Llew and I watched an Australian film on DVD the other night that really underscores one of this country’s major artistic insecurity complexes. It’s called Three Dollars, and stars one of my favourite Aussie actors, David Wenham, who appears alongside a high-calibre supporting cast. The reviews on the cover were promising: glowing praise from some of Australia’s most recognisable and reputable critics. We’d been circling the movie for years – drawn by its cast and its critical reception, but repelled by past disappointments along the same line. Finally, we rented it, and it sat at home for a week while we continued prodding it with a metaphorical stick. The ambivalence was unmistakable, and, in the end, well placed.
So what’s the problem?
In my piddling opinion, it’s a bit of a growing issue across film and literature, this bogus idea that an Australian contribution to either art form has to be grim and deadly serious and deep and worthy in order for it to have any artistic merit – or that grindingly depressing things are somehow intrinsically valuable artworks in ways that determinedly optimistic things are not. Oh yes, yes, it’s total genius, isn’t it, this courageous exploration of bleak, unrelenting misery. Oh, isn’t it powerful, this unflinching evocation of the depths of suburban sadness and horror. Bravo!
Well, I think that’s just garbage – and worse, it’s got the distinct whiff of apology about it too, as if we feel we have to constantly reach into some fetid slush pile to make up for the average Australian having it pretty good. It’s so… so… contrived. And it’s so disingenuous. In the case of Three Dollars, not even my admiration of David Wenham could get me to swallow the idea that this man – a just-sacked government employee with a university degree, a wife, a daughter, a mortgage, friends and two living parents – would respond to his sacking by instantly agreeing to start riffling through public garbage bins on a busy Melbourne street with his good buddy the homeless guy, who finds him a coat to wear – on loan from another kindly homeless gentleman – and shows him how to procure free food (present rotting food at sales counter and claim to have just purchased it from the same establishment) before whizzing him round the homeless shelter trying to tempt him to bunk down for the night. Now, I’ve researched real homelessness for a freelance story, and I query everything about this picture of a very real ordeal, including its recklessly sanitised depiction of the type of characters one meets on the streets. The hospitable hobo – see now, isn’t he just darling? I find it so insulting – it plays at social commentary, it wants to lecture us in our lounge-rooms, but what it really does is completely minimise and make a pastiche of the terrible circumstance of having absolutely nowhere to go.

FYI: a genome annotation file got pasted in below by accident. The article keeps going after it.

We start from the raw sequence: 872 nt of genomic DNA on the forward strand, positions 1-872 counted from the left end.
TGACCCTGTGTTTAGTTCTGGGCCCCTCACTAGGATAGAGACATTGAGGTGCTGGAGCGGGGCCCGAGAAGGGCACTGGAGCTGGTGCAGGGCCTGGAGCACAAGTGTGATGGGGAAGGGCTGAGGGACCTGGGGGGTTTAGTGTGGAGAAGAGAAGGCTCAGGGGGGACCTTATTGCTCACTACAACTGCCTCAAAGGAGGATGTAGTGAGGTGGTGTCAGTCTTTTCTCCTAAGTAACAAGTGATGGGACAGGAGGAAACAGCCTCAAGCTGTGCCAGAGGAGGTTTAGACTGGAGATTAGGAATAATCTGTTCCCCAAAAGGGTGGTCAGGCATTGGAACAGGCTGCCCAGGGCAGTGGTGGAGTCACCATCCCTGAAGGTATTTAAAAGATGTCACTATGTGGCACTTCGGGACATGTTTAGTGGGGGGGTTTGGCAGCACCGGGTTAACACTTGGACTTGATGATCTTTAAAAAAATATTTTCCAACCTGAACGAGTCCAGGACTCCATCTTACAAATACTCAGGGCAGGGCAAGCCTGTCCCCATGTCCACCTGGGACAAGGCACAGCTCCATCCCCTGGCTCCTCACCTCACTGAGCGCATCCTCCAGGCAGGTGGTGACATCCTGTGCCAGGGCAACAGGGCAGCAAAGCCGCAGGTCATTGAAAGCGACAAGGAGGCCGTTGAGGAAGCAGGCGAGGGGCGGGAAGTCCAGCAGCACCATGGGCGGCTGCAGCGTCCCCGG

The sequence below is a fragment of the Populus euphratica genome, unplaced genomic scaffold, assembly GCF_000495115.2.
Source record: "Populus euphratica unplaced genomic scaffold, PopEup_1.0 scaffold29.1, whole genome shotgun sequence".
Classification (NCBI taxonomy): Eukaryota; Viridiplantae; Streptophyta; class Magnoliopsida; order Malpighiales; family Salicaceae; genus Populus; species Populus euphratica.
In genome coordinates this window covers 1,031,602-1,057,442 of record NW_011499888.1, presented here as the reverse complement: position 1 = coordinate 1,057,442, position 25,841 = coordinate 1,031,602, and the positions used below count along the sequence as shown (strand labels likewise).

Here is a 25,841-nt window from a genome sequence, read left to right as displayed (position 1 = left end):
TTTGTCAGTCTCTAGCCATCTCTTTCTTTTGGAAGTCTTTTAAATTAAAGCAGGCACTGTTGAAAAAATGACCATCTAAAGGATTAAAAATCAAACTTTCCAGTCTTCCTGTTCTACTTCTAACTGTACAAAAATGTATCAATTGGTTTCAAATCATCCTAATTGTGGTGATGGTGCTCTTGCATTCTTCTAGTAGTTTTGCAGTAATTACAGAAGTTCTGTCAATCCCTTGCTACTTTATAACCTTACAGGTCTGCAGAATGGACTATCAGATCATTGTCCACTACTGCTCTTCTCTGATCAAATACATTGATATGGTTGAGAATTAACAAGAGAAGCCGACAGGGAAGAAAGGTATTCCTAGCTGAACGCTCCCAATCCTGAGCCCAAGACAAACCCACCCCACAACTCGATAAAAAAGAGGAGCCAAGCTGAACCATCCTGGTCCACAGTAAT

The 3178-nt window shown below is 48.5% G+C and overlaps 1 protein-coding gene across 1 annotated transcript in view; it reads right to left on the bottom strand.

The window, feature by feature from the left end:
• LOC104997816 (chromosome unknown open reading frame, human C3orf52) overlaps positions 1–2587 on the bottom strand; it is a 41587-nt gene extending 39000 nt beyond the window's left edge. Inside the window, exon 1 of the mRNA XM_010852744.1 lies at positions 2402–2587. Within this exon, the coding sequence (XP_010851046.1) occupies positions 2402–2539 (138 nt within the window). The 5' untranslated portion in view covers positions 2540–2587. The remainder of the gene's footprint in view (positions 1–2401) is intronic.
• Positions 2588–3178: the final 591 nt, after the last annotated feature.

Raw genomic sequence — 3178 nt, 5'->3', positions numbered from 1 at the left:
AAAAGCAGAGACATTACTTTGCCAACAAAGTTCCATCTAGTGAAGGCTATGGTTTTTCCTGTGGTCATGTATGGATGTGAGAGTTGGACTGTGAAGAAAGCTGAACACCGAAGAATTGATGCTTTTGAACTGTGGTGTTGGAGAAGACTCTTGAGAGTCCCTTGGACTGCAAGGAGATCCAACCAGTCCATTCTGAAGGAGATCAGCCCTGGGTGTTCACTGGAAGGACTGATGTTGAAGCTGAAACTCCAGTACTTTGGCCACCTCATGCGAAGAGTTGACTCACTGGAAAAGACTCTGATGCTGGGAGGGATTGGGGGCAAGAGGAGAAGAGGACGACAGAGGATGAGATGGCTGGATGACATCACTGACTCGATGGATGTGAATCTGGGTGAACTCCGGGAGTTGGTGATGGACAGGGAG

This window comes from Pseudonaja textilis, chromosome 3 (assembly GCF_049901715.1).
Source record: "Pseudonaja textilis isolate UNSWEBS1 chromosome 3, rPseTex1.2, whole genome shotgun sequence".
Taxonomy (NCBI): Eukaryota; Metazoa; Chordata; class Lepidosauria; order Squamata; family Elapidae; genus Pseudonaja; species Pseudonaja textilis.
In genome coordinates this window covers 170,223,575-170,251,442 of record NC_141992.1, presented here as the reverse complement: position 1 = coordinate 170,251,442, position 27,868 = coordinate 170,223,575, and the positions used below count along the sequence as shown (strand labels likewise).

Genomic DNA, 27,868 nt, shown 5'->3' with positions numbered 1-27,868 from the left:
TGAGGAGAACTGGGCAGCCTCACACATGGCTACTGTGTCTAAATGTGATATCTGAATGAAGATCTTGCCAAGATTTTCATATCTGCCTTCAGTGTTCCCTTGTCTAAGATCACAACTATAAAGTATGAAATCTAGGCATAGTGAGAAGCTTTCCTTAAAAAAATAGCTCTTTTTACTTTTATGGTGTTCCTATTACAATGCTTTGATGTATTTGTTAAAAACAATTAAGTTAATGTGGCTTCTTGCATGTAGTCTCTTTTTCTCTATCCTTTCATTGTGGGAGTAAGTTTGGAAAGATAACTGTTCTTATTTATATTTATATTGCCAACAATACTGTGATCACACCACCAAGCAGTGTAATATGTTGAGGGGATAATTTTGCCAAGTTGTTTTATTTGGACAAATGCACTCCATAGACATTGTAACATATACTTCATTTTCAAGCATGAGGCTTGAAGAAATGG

And I find this sort of thing happens in Australian films All. The. Time. Maybe less so in Australian novels, but it’s there too, and it makes me wonder if the culprit isn’t partially the grants culture, in which one must prove the cultural value in order to be considered for funding. Levity isn’t often taken seriously in this context, I don’t think. Unless of course you can throw in a fun-loving cast of Indigenous merry-makers, which is what looks to have happened with musical curiosity Bran Nue Dae, in which case you’re sure of a cheque in the mail. But only Aborigines are allowed to have a good time, mind – everyone else has to be mired in the single worst day of their pathetic lives. Got it?
All of this belongs to a similar bag of fibs that artists right around the world can’t quite seem to shake. The idea that sunny places are creative wastelands is a popular one (Sydney as a cultural vacuum is a common charge, and this suspicion about our artistic character seems to revolve primarily around the city’s climate), and suggests that one must be wet, cold and miserable in order to commune with the muse.
Hot on the heels of this damning weather report is the tortured artist cliché – one of the worst offenders, in my view. I don’t believe that creativity is the terrible burden some would have us believe, a weight so crushing one must race towards some form of rampant substance abuse in order to manage the torment of existing in the shadow of one’s great, glorious gift. Please. Give me a fucking break. I’ve tried writing while drunk, and given the hilariously ropey results, I strongly suspect it’s the rare talent indeed who can pull off the dazzling trick of performing while heavily under the influence. There’s a very good reason why people crash cars when they’re in a similar condition.
I think artists who claim their drug of choice as part of their creative palette are mostly just ordinary addicts like the rest of us, and it’s more simply a matter of choosing the best prop to hide behind, and polishing a neat justification for all their bad behaviour.
And yes, all these long months of sobriety are making me cranky. Clearly.